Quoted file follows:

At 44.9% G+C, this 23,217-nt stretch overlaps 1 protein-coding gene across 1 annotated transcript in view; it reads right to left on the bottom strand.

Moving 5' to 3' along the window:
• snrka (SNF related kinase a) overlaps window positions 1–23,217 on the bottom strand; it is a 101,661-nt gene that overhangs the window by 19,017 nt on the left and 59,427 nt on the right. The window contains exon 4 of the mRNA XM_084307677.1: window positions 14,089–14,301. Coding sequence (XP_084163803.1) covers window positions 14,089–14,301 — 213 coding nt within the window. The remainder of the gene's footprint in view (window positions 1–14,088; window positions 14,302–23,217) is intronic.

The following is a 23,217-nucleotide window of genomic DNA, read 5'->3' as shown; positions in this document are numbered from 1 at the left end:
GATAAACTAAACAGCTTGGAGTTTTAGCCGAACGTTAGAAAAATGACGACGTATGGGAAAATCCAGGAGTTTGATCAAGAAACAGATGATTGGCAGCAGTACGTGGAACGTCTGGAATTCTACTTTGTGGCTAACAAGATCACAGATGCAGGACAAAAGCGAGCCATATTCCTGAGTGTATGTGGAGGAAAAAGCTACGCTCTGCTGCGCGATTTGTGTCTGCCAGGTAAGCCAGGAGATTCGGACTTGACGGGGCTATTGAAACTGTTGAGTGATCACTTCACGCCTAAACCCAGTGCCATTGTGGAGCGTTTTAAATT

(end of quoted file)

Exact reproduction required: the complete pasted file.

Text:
At 44.9% G+C, this 23,217-nt stretch overlaps 1 protein-coding gene across 1 annotated transcript in view; it reads right to left on the bottom strand.

Moving 5' to 3' along the window:
• snrka (SNF related kinase a) overlaps window positions 1–23,217 on the bottom strand; it is a 101,661-nt gene that overhangs the window by 19,017 nt on the left and 59,427 nt on the right. The window contains exon 4 of the mRNA XM_084307677.1: window positions 14,089–14,301. Coding sequence (XP_084163803.1) covers window positions 14,089–14,301 — 213 coding nt within the window. The remainder of the gene's footprint in view (window positions 1–14,088; window positions 14,302–23,217) is intronic.

The following is a 23,217-nucleotide window of genomic DNA, read 5'->3' as shown; positions in this document are numbered from 1 at the left end:
GATAAACTAAACAGCTTGGAGTTTTAGCCGAACGTTAGAAAAATGACGACGTATGGGAAAATCCAGGAGTTTGATCAAGAAACAGATGATTGGCAGCAGTACGTGGAACGTCTGGAATTCTACTTTGTGGCTAACAAGATCACAGATGCAGGACAAAAGCGAGCCATATTCCTGAGTGTATGTGGAGGAAAAAGCTACGCTCTGCTGCGCGATTTGTGTCTGCCAGGTAAGCCAGGAGATTCGGACTTGACGGGGCTATTGAAACTGTTGAGTGATCACTTCACGCCTAAACCCAGTGCCATTGTGGAGCGTTTTAAATT